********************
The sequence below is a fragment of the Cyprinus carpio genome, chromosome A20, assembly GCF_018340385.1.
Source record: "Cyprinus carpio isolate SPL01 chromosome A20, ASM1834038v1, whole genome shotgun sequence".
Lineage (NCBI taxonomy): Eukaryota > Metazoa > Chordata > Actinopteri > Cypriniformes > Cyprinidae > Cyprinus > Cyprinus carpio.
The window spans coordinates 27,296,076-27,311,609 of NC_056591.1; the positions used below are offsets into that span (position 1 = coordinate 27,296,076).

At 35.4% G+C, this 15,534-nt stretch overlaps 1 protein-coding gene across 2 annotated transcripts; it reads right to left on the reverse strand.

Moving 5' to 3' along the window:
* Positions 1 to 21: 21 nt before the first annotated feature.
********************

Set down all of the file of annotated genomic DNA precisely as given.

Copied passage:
The sequence below is a fragment of the Cyprinus carpio genome, chromosome A20, assembly GCF_018340385.1.
Source record: "Cyprinus carpio isolate SPL01 chromosome A20, ASM1834038v1, whole genome shotgun sequence".
Lineage (NCBI taxonomy): Eukaryota > Metazoa > Chordata > Actinopteri > Cypriniformes > Cyprinidae > Cyprinus > Cyprinus carpio.
The window spans coordinates 27,296,076-27,311,609 of NC_056591.1; the positions used below are offsets into that span (position 1 = coordinate 27,296,076).

At 35.4% G+C, this 15,534-nt stretch overlaps 1 protein-coding gene across 2 annotated transcripts; it reads right to left on the reverse strand.

Moving 5' to 3' along the window:
* Positions 1 to 21: 21 nt before the first annotated feature.